|System: Wii||Review Rating Legend|
|Dev: Image Epoch||1.0 - 1.9 = Avoid||4.0 - 4.4 = Great|
|Pub: Ignition Entertainment||2.0 - 2.4 = Poor||4.5 - 4.9 = Must Buy|
|Release: July 27, 2010||2.5 - 2.9 = Average||5.0 = The Best|
|Players: 1||3.0 - 3.4 = Fair|
|ESRB Rating: Teen||3.5 - 3.9 = Good|
From the moment you start playing Arc Rise Fantasia, the title's intentions are clear. From the anime-inspired style and subtle earth-conscious storyline, the game unabashedly reproduces elements from the Tales of, Final Fantasy, and Dragon Age series. However, this isn't necessarily a reason to rule Arc Rise Fantasia out immediately. As much as hardened gamers don't like to admit it, familiarity is the name of the game (why else would there be tens of Super Mario games all with the same premise) and simply recombining elements from previous RPGs certainly isn't a bad thing, in fact, it is almost par for the course. Although the weak thematic story and design elements are helped by a strong turn-based battle system, there are some other missing components that make this title fall short of its potential.
The game starts with our hero, a high-ranking soldier named L'Arc, trying to battle a beast known as a Feldragon. Unfortunately, defeating these beasts is complicated, as they create a toxic explosion when they die that can wipe out nearby towns and villages. Fortunately, he isn't successful in his endeavors and ends up alone in a forest. He is found by a mysterious young lady from an enemy country who refers to herself as a "Diva" and seems to have defeated the Feldragon without suffering the consequences of its destructive curse. This mysterious woman becomes an integral part of the story (as well as the eventual love interest) and is interested in travelling with you because it was her mother's dying wish that she sees a specific city in your nation.
Of course, there are plenty of clichés in the story so far, but what I've described only covers about the first half hour of the gameplay. During your travels, you'll meet a reluctant royal, a goofy (but occasionally serious) sidekick, and, of course, a competing love interest. The game's story plays like a mix of all your favorite RPGs from the past, which is actually somewhat endearing if you are an old-school JRPG fan and like a classic story with plenty of conventions. However, if you crave something a bit more original, you won't find it here.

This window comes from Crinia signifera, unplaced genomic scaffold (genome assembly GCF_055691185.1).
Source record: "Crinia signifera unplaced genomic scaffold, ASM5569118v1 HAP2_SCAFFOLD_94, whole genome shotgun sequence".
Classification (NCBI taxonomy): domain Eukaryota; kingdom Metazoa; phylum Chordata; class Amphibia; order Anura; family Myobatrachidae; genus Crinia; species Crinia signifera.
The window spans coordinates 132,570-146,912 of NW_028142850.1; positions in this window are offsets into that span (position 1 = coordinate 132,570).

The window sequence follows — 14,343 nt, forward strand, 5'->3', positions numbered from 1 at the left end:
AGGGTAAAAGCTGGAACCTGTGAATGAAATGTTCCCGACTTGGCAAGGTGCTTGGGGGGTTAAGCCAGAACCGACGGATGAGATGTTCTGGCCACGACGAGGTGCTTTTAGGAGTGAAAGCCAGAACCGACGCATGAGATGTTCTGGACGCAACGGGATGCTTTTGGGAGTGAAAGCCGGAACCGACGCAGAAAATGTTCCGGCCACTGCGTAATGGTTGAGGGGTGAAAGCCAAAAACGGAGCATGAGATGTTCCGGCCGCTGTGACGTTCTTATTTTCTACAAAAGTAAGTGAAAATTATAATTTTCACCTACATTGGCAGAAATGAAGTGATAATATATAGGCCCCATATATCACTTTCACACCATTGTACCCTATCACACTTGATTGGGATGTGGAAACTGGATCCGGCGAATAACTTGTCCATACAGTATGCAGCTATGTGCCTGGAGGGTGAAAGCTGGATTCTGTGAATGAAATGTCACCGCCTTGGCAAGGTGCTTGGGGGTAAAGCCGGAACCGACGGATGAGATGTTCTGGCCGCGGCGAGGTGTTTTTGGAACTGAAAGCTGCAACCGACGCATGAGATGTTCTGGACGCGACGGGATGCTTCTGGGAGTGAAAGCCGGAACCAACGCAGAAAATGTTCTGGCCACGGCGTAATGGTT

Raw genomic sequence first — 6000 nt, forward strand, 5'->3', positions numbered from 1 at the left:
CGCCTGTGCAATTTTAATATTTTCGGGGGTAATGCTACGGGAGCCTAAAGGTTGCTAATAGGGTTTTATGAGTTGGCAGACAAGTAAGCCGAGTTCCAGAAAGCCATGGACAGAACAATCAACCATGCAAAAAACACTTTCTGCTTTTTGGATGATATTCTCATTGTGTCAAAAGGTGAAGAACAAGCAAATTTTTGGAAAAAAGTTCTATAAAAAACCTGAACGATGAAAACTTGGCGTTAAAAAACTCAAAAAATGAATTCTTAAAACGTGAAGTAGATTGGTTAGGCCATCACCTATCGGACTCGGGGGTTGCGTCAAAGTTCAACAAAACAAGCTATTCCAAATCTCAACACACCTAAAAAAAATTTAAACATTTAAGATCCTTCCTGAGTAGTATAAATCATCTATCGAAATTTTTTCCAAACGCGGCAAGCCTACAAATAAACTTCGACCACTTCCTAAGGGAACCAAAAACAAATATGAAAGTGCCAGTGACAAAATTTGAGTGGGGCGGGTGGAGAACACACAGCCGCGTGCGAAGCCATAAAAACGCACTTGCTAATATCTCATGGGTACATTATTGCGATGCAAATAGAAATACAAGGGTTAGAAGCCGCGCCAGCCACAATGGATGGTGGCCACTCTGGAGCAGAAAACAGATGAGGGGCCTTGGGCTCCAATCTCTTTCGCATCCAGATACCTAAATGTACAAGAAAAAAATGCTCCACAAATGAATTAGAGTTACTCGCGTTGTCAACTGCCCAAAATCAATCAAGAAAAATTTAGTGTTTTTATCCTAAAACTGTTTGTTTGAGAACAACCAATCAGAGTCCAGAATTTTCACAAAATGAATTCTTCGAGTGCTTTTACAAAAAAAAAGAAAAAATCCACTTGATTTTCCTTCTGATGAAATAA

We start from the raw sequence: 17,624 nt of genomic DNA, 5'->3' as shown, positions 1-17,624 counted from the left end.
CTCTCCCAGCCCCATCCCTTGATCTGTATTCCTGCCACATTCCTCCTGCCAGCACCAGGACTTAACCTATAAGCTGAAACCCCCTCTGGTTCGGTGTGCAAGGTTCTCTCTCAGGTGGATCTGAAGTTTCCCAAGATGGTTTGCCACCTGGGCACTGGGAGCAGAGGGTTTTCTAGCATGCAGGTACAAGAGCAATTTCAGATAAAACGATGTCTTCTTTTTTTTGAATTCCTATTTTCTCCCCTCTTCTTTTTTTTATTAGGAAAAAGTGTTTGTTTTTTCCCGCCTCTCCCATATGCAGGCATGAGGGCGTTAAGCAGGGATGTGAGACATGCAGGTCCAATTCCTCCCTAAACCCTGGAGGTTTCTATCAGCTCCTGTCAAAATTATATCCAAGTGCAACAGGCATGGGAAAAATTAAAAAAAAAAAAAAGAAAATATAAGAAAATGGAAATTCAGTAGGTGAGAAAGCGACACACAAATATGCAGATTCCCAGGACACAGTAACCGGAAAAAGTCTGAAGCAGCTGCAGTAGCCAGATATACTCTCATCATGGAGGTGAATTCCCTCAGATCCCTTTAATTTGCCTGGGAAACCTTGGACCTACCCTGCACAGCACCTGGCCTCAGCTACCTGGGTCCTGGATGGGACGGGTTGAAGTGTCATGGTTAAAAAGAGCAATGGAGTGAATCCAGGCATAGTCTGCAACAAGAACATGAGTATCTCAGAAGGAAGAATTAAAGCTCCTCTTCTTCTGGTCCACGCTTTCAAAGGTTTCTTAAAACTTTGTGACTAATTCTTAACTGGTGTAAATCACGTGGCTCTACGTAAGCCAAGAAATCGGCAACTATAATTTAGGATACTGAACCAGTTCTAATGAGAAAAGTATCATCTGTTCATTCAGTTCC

The game's story isn't the only thing that recalls older titles. The battle system is also retro-inspired, but the appeal of the battle system stems from the fact that it is so retro that it feels fresh. Though things like active turn-based system have become the norm in the world of JRPGs, Arc Rise Fantasia uses a strict menu and turn-based system that plays just like you would expect. Players all have rigidly-set turns that are set within a points-based paradigm, which dictates how many actions your party can take as a whole. From these points, you can assign moves to one or all of your characters.
The attack system consists of two prongs, : physical and magical attacks. You start off with just your physical attributes, but after a lengthy tutorial, you learn about the game's magic customization system. This system is a bit on the complicated side and uses swappable orbs that can be modified to give users a host of element-based magic spells they can draw from. These orbs must be modified, used, and traded for at special magic shops and must be customized in a linear fashion to be most effective. The magic system can also be used to create multi-character attacks, which are helpful when you are in a tight spot or fighting a particularly difficult boss.
Although I found the magic system initially confusing, it works well within the context of the battle system overall, which favors tactics over flashy moves or action-based gameplay. This can feel like quite a change of pace if you are accustomed to modern RPGs, but if you've loved or played an old retro-feeling RPG, then you'll feel right at home with Arc Rise Fantasia's battle system. Taking my time to navigate through the menus and determine the best course of action felt great, and I definitely enjoyed the battle system's throwback style.